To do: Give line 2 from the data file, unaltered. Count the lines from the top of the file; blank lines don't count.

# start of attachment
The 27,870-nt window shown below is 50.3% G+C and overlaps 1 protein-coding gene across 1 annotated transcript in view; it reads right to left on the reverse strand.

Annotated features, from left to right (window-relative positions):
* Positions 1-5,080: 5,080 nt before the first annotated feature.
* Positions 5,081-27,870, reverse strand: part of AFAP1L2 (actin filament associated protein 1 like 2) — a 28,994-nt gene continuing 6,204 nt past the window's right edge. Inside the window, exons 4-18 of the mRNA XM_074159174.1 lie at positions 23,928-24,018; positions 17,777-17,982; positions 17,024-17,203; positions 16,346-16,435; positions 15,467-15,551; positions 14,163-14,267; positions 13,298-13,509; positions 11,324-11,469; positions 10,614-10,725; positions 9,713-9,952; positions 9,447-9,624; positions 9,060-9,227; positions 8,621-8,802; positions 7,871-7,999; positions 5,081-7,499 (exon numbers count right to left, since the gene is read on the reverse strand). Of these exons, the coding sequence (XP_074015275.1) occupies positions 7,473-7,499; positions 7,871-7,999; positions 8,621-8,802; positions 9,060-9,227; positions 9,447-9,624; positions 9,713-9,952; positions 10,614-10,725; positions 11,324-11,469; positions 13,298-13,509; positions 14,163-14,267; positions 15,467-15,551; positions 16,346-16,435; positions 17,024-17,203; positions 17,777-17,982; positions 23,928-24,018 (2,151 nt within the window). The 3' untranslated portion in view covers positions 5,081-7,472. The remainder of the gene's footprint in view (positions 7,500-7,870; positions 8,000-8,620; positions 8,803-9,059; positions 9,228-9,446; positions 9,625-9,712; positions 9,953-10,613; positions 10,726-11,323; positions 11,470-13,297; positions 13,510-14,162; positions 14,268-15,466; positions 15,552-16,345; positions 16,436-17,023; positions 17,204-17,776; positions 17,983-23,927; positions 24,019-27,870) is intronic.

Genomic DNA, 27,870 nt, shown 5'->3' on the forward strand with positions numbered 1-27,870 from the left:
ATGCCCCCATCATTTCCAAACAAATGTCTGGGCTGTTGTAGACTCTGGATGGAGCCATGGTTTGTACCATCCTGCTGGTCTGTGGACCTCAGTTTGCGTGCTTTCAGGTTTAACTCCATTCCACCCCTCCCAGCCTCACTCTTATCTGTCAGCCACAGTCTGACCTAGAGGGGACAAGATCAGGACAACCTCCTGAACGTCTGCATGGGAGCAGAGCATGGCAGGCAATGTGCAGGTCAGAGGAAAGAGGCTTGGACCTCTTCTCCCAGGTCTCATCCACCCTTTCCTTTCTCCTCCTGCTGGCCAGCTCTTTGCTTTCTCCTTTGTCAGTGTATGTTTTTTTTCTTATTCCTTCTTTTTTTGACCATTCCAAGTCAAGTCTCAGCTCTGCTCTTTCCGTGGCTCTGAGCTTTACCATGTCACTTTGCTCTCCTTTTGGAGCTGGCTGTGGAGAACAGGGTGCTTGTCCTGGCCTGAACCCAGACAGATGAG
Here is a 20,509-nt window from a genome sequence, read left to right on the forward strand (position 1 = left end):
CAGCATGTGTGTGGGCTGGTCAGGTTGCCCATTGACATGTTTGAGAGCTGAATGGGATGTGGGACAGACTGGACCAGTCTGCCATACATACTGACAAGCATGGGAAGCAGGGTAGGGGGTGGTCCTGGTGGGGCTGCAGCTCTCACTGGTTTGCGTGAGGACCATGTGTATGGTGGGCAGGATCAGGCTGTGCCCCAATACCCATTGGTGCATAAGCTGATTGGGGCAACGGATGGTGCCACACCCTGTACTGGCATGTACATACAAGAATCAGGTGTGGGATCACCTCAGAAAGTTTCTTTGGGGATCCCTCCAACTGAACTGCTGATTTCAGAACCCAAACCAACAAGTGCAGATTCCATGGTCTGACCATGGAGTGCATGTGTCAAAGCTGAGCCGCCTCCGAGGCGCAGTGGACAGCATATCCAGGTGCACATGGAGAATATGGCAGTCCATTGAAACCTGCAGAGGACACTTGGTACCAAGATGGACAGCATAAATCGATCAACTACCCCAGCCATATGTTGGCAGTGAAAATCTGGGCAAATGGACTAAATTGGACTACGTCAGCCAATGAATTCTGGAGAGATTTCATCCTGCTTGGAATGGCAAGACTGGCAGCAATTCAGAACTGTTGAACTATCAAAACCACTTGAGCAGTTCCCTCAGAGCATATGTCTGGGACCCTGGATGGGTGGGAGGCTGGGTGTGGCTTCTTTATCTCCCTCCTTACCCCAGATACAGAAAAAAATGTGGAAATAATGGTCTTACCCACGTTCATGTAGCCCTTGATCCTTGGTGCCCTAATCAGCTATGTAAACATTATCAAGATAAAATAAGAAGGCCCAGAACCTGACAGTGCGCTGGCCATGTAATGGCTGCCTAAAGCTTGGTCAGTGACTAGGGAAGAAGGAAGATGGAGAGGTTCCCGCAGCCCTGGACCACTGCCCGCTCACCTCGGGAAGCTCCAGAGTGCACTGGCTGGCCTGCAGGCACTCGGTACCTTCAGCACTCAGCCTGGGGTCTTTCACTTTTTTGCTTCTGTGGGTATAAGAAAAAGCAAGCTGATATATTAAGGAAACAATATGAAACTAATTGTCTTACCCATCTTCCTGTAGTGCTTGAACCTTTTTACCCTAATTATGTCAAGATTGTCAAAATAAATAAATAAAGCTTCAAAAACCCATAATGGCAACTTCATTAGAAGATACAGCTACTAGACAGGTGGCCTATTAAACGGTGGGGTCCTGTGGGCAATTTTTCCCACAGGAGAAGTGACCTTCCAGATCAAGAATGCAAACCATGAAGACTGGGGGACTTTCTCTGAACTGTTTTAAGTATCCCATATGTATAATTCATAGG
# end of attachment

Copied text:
Annotated features, from left to right (window-relative positions):